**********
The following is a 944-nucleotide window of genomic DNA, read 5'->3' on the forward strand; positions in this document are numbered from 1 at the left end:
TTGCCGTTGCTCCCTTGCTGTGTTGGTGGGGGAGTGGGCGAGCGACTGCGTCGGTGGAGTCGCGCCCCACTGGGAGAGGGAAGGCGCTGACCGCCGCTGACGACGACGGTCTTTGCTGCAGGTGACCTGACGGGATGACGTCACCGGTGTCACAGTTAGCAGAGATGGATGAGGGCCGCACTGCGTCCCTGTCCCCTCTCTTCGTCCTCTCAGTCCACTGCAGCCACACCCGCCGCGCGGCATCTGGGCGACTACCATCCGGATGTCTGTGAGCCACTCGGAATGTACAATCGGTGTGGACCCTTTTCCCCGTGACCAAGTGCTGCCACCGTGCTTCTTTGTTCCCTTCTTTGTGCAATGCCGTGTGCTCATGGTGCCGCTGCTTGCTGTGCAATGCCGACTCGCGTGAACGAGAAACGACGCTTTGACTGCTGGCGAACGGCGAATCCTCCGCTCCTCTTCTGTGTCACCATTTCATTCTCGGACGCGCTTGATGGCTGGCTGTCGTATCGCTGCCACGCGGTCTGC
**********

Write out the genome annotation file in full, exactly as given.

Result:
The following is a 944-nucleotide window of genomic DNA, read 5'->3' on the forward strand; positions in this document are numbered from 1 at the left end:
TTGCCGTTGCTCCCTTGCTGTGTTGGTGGGGGAGTGGGCGAGCGACTGCGTCGGTGGAGTCGCGCCCCACTGGGAGAGGGAAGGCGCTGACCGCCGCTGACGACGACGGTCTTTGCTGCAGGTGACCTGACGGGATGACGTCACCGGTGTCACAGTTAGCAGAGATGGATGAGGGCCGCACTGCGTCCCTGTCCCCTCTCTTCGTCCTCTCAGTCCACTGCAGCCACACCCGCCGCGCGGCATCTGGGCGACTACCATCCGGATGTCTGTGAGCCACTCGGAATGTACAATCGGTGTGGACCCTTTTCCCCGTGACCAAGTGCTGCCACCGTGCTTCTTTGTTCCCTTCTTTGTGCAATGCCGTGTGCTCATGGTGCCGCTGCTTGCTGTGCAATGCCGACTCGCGTGAACGAGAAACGACGCTTTGACTGCTGGCGAACGGCGAATCCTCCGCTCCTCTTCTGTGTCACCATTTCATTCTCGGACGCGCTTGATGGCTGGCTGTCGTATCGCTGCCACGCGGTCTGC